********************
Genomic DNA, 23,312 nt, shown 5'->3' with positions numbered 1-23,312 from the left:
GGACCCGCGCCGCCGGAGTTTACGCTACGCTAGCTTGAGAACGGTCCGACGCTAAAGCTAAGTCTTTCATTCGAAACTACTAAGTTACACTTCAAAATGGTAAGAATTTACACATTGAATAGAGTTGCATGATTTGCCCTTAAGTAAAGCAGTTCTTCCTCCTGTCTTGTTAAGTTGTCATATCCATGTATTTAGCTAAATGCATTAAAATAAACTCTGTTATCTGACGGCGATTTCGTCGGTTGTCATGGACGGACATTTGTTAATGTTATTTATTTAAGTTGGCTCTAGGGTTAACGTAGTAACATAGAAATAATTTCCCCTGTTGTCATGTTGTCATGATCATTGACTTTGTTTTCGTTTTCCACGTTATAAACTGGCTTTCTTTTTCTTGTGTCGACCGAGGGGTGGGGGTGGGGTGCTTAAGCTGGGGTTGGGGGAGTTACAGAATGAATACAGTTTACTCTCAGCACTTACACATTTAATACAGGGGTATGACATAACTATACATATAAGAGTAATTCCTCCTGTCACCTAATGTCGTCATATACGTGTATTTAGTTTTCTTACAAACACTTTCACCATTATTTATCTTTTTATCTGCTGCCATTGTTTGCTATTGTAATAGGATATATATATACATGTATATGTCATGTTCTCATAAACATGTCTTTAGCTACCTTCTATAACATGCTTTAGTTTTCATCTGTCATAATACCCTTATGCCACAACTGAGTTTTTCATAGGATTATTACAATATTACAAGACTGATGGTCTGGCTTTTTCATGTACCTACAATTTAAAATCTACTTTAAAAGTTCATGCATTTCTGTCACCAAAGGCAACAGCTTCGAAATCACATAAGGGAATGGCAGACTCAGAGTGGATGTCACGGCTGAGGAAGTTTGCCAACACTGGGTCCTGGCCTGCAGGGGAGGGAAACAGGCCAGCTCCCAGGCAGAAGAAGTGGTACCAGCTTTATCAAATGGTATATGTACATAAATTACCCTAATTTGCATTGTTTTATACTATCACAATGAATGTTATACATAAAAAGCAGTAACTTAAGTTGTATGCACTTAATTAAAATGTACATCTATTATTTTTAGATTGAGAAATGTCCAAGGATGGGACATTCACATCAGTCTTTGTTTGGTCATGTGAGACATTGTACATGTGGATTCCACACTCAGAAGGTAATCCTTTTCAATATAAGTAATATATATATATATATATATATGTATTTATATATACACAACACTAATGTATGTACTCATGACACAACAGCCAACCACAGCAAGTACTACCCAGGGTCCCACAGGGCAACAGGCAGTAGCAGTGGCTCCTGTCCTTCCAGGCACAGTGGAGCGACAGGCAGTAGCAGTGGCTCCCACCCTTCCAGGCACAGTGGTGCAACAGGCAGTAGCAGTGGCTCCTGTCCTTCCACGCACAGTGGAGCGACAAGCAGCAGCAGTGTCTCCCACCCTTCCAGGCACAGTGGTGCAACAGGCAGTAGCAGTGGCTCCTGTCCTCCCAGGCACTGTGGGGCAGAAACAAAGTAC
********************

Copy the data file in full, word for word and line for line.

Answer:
Genomic DNA, 23,312 nt, shown 5'->3' with positions numbered 1-23,312 from the left:
GGACCCGCGCCGCCGGAGTTTACGCTACGCTAGCTTGAGAACGGTCCGACGCTAAAGCTAAGTCTTTCATTCGAAACTACTAAGTTACACTTCAAAATGGTAAGAATTTACACATTGAATAGAGTTGCATGATTTGCCCTTAAGTAAAGCAGTTCTTCCTCCTGTCTTGTTAAGTTGTCATATCCATGTATTTAGCTAAATGCATTAAAATAAACTCTGTTATCTGACGGCGATTTCGTCGGTTGTCATGGACGGACATTTGTTAATGTTATTTATTTAAGTTGGCTCTAGGGTTAACGTAGTAACATAGAAATAATTTCCCCTGTTGTCATGTTGTCATGATCATTGACTTTGTTTTCGTTTTCCACGTTATAAACTGGCTTTCTTTTTCTTGTGTCGACCGAGGGGTGGGGGTGGGGTGCTTAAGCTGGGGTTGGGGGAGTTACAGAATGAATACAGTTTACTCTCAGCACTTACACATTTAATACAGGGGTATGACATAACTATACATATAAGAGTAATTCCTCCTGTCACCTAATGTCGTCATATACGTGTATTTAGTTTTCTTACAAACACTTTCACCATTATTTATCTTTTTATCTGCTGCCATTGTTTGCTATTGTAATAGGATATATATATACATGTATATGTCATGTTCTCATAAACATGTCTTTAGCTACCTTCTATAACATGCTTTAGTTTTCATCTGTCATAATACCCTTATGCCACAACTGAGTTTTTCATAGGATTATTACAATATTACAAGACTGATGGTCTGGCTTTTTCATGTACCTACAATTTAAAATCTACTTTAAAAGTTCATGCATTTCTGTCACCAAAGGCAACAGCTTCGAAATCACATAAGGGAATGGCAGACTCAGAGTGGATGTCACGGCTGAGGAAGTTTGCCAACACTGGGTCCTGGCCTGCAGGGGAGGGAAACAGGCCAGCTCCCAGGCAGAAGAAGTGGTACCAGCTTTATCAAATGGTATATGTACATAAATTACCCTAATTTGCATTGTTTTATACTATCACAATGAATGTTATACATAAAAAGCAGTAACTTAAGTTGTATGCACTTAATTAAAATGTACATCTATTATTTTTAGATTGAGAAATGTCCAAGGATGGGACATTCACATCAGTCTTTGTTTGGTCATGTGAGACATTGTACATGTGGATTCCACACTCAGAAGGTAATCCTTTTCAATATAAGTAATATATATATATATATATATATGTATTTATATATACACAACACTAATGTATGTACTCATGACACAACAGCCAACCACAGCAAGTACTACCCAGGGTCCCACAGGGCAACAGGCAGTAGCAGTGGCTCCTGTCCTTCCAGGCACAGTGGAGCGACAGGCAGTAGCAGTGGCTCCCACCCTTCCAGGCACAGTGGTGCAACAGGCAGTAGCAGTGGCTCCTGTCCTTCCACGCACAGTGGAGCGACAAGCAGCAGCAGTGTCTCCCACCCTTCCAGGCACAGTGGTGCAACAGGCAGTAGCAGTGGCTCCTGTCCTCCCAGGCACTGTGGGGCAGAAACAAAGTAC